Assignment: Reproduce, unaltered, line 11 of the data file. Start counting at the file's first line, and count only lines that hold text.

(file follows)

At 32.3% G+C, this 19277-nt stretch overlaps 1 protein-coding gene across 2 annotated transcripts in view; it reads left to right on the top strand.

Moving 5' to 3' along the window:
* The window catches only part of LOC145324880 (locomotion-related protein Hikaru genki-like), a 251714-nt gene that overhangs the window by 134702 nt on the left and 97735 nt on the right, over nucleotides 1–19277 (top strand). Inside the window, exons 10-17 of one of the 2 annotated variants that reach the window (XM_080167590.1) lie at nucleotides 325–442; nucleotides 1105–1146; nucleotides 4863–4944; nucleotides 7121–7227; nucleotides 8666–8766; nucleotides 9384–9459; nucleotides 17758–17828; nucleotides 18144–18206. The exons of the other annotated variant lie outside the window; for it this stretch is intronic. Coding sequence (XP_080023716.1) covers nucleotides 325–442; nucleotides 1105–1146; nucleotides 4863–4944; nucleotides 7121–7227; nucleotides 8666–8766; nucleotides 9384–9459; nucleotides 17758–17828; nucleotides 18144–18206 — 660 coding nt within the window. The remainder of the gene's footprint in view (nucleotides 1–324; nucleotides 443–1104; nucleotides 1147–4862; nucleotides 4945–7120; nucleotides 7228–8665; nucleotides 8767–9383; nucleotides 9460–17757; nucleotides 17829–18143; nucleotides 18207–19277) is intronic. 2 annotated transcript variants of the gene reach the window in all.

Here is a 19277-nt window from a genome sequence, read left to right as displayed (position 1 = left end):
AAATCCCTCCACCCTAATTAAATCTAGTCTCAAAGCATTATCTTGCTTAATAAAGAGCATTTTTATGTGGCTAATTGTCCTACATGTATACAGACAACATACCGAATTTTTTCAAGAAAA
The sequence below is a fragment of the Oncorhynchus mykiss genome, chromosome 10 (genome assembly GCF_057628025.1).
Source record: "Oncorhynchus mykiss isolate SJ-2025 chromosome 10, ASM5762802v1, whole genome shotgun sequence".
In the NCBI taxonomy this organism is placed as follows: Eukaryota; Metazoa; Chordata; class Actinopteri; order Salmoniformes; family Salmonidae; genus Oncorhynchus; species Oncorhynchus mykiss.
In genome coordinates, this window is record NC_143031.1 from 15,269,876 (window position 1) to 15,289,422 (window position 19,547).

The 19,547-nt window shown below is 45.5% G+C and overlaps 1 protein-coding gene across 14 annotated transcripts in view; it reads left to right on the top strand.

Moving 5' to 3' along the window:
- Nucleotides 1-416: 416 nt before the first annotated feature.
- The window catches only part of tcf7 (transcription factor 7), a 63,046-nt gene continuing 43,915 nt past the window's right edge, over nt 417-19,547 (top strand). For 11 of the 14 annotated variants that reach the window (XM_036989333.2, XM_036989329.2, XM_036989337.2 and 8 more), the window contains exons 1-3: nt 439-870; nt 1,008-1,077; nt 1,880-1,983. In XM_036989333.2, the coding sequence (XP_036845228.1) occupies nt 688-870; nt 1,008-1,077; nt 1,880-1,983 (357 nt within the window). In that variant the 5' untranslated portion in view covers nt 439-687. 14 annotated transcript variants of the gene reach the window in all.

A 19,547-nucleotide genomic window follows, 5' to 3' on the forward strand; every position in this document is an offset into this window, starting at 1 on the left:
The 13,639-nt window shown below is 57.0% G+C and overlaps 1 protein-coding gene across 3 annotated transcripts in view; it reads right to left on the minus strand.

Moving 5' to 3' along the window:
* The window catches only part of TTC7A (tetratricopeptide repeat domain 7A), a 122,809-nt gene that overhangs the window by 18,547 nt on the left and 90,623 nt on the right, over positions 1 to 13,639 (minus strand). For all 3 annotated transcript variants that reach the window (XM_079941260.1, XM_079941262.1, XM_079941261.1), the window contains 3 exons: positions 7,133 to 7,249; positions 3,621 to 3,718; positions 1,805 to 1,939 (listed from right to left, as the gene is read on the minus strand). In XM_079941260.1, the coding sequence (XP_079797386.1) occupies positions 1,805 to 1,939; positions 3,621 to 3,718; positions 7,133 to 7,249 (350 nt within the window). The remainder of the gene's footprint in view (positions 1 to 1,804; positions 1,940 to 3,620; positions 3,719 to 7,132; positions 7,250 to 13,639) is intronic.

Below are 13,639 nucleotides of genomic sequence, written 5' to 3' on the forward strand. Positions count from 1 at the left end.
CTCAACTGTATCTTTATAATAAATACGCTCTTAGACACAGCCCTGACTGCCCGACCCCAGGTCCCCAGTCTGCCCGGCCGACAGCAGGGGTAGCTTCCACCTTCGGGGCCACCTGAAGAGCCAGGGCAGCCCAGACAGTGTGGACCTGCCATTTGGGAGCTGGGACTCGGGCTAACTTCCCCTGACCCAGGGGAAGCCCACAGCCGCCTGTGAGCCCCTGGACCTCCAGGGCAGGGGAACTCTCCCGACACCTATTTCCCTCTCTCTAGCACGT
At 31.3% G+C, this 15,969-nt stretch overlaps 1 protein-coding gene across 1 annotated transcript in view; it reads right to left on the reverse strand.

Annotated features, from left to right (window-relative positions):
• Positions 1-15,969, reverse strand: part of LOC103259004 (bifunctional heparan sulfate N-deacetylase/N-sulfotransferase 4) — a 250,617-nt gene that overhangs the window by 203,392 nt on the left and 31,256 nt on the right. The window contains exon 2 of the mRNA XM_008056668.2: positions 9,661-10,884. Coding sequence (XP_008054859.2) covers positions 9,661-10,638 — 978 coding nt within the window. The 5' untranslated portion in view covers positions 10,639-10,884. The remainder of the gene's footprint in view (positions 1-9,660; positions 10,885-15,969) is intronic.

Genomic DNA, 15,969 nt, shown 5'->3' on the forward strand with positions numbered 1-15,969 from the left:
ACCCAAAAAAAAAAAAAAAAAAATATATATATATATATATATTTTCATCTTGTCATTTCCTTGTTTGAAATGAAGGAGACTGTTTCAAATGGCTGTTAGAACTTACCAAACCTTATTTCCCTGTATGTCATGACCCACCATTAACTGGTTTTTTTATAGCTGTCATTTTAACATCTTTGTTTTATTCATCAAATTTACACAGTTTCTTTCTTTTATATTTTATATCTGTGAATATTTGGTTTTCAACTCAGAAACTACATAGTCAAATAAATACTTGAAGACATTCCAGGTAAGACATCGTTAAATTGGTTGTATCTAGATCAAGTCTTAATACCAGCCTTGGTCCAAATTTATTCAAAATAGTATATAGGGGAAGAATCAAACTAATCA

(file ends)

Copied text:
Moving 5' to 3' along the window: